The Haus der Kulturen der Welt is located in the middle of the new government district of Berlin, at the old Unter den Zelten square, in the Tiergarten. The square has an interesting history. In the 17th century, it was the site of the game preserves and pleasure grounds of the Brandenburg Electors. During the March Revolution of 1848, Unter den Zelten became a synonym for heated political debates. The festival halls and the district around the square were devastated during the Second World War. In the 1950s, a new chapter began with the construction of a congress hall on this site. From 1956 to 1980, international conferences, cultural events and exhibitions were held in the new building, which is one of Berlin’s architectural landmarks. In 1989, the House of World Cultures revived the tradition of holding international encounters at the former Congress Hall, which is now a prominent centre for cultural exchanges.
It is now than ten years since the Wall fell. In this time, the House of World Cultures has moved from its once peripheral position into the political centre of the city and the new government district. The new Federal Chancellery was erected next door. The Reichstag is only 1000m away.
The Haus der Kulturen der Welt was founded in recognition of the growing role played by culture in international relations. Its home was the newly reconstructed Congress Hall. A venue for international encounters, the House of World Cultures presents exhibitions, readings, symposia, workshops, dance and theatre performances, films and festivals.
On 21 May 1980, the Congress Hall roof collapsed, burying a journalist under the debris. Following extensive reconstruction and renovation, the building was re-opened in 1987 for the festivities celebrating the 750th anniversary of the City of Berlin.
The Congress Hall was completed in the autumn of 1957. From the very beginning, it was conceived as an international meeting place. The opening event on 19 September 1957 combined theatre, symposia and concerts, with participants coming from many different countries.
On 25 September 1957, only a few days after the Congress Hall had opened, a symposium was held bearing the title: ‘The Old and the New Worlds’. Participants included Willy Brandt, Eleanor Dulles and the author Thornton Wilder.
The square was destroyed during the Second World War. In 1957, at the height of the Cold War, the Congress Hall was erected near to the Reichstag. The building was a present from the US government to the City of Berlin. As a venue for international encounters, the Congress Hall was designed as a symbol of ‘freedom’ in the ‘island city’ of Berlin. Because of its special architectural shape the Berliners are quick to call the building "pregnant oyster".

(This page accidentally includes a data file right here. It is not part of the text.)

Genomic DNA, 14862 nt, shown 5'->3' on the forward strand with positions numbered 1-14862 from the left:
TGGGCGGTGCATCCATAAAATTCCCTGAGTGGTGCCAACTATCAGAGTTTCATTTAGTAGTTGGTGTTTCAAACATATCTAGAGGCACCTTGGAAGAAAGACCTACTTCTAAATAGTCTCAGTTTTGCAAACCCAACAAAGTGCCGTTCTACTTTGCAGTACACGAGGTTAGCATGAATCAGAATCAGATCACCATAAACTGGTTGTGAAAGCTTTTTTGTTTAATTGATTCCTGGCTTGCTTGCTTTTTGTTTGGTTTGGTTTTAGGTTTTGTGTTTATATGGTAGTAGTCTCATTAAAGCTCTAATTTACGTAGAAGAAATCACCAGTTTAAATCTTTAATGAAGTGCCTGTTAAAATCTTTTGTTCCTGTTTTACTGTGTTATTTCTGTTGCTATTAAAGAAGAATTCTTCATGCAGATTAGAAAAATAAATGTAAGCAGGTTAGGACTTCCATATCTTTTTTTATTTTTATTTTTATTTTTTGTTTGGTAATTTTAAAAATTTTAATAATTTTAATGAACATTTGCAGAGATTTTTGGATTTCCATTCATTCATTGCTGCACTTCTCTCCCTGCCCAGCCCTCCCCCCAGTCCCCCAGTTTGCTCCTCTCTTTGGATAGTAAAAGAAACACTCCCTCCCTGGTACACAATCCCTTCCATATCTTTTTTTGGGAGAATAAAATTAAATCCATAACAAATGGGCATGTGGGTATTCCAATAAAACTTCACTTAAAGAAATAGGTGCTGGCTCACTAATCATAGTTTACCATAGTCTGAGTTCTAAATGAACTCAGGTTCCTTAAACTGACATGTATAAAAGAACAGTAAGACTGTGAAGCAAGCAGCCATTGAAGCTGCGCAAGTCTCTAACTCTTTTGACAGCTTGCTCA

On July 6, 1919, the doctor and sexologist Magnus Hirschfeld and other physicians opened the world’s first Institute of Sexual Research on a section of the site of today’s HKW. During the seizure of power by the National Socialists in 1933, the institute was looted, closed and then destroyed in the Second World War.
Unter den Zelten had become a permanent attraction for Berlin’s pleasure-seekers, and a popular destination for excursions. Countless pubs, cafes and restaurants catered for the physical well-being of their guests.
By the time the government of Friedrich Wilhelm IV (1795-1861) came to power, the square had already become a scene of public political debates. From 6 March 1848, when the March Revolution started, popular meetings were held at the Zeltenplatz. However, barricades were not ereced on the square.
From 1847 on, Bettina von Arnim lived close to the square, in the house at In den Zelten 5.
Under Frederic the Great (1712-86) the Tiergarten - the Court game preserve and pleasure ground situated at the gates of Berlin - was redesigned by the architect Knobelsdorff. From 1745 on, the entertainment of guests was permitted in marquees on the square during the summer months. This pleasure ground near Berlin soon came to be known as the Zeltenplatz or Unter den Zelten (‘Marquee Square’ or ‘Among the Marquees’). From 1786 on, vendors providing food, drink and entertainment were allowed to erect permanent buildings on the site. As a result, Frederic William II (1744-97) was now able to invite the ladies to a wafer on the „premiere promenade de Berlin”.